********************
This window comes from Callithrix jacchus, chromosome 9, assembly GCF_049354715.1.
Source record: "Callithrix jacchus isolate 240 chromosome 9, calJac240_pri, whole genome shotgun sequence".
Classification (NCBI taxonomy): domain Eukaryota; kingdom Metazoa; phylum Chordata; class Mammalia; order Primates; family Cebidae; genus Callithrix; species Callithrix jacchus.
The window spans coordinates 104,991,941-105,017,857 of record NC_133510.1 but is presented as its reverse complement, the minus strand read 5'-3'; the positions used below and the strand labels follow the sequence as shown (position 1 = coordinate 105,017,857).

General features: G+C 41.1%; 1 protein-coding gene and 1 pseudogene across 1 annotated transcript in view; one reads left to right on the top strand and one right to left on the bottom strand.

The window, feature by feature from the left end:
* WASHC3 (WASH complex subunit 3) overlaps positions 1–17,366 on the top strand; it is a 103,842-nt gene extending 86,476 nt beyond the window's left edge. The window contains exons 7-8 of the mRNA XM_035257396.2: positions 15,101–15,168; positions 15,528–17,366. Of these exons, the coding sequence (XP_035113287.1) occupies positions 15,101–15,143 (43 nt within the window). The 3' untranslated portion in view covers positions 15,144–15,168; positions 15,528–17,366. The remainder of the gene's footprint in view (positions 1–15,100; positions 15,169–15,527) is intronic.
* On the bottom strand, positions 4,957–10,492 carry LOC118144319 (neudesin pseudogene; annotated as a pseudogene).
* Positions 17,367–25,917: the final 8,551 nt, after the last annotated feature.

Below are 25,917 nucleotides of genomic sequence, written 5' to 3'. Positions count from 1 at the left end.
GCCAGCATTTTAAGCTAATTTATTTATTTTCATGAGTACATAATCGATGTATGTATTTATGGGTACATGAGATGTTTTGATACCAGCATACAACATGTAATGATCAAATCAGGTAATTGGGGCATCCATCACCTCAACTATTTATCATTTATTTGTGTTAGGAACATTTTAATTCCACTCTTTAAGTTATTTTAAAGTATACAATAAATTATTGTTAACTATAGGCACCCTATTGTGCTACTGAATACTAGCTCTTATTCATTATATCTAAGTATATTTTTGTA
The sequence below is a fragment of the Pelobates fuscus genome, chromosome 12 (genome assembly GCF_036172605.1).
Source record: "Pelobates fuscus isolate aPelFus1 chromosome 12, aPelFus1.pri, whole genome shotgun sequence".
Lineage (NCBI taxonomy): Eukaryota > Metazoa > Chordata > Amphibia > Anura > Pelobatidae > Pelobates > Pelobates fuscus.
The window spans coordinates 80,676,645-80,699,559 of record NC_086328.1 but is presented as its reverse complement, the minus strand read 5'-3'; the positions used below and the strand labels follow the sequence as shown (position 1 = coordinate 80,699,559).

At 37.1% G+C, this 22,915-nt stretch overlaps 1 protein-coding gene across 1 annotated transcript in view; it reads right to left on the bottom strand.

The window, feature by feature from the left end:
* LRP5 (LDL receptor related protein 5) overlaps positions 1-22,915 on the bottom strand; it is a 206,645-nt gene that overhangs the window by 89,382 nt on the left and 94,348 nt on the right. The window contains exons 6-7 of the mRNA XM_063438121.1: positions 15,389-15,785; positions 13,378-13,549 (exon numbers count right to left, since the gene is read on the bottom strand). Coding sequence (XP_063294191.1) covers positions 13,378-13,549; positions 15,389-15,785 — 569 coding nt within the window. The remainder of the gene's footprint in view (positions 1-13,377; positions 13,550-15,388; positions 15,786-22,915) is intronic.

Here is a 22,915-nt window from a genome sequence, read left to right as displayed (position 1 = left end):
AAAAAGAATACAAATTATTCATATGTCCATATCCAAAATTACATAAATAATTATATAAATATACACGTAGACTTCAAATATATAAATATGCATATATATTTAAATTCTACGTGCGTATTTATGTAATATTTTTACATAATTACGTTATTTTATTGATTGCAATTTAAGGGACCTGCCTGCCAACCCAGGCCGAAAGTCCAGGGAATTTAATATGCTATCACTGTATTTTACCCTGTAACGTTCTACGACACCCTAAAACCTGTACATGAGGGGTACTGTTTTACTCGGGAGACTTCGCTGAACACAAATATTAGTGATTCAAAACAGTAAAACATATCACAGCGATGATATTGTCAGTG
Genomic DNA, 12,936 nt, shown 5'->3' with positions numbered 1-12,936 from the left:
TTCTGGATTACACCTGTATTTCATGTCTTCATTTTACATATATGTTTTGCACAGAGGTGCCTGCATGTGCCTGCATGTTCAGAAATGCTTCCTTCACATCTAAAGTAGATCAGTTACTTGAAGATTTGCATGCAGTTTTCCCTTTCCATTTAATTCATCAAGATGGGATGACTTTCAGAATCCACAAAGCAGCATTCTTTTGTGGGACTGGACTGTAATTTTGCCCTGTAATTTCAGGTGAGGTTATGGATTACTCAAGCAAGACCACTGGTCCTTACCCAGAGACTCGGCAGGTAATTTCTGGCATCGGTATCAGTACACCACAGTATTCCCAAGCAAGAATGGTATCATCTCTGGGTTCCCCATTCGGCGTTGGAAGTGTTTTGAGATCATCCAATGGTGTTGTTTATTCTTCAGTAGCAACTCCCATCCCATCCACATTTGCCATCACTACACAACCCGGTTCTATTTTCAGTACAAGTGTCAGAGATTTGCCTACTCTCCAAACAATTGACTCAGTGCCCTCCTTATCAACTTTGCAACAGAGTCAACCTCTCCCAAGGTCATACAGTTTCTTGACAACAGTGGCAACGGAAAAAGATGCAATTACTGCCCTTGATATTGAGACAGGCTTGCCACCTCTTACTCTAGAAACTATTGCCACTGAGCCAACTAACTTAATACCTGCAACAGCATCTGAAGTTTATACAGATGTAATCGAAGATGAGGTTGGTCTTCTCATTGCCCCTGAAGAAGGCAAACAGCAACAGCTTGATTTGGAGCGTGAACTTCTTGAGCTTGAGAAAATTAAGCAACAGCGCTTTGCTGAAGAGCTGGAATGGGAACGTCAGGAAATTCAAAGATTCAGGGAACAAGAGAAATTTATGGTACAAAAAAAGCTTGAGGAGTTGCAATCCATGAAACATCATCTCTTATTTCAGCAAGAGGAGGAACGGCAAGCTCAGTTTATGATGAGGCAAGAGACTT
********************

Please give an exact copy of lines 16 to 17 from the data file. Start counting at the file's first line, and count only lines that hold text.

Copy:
At 37.1% G+C, this 22,915-nt stretch overlaps 1 protein-coding gene across 1 annotated transcript in view; it reads right to left on the bottom strand.

The window, feature by feature from the left end: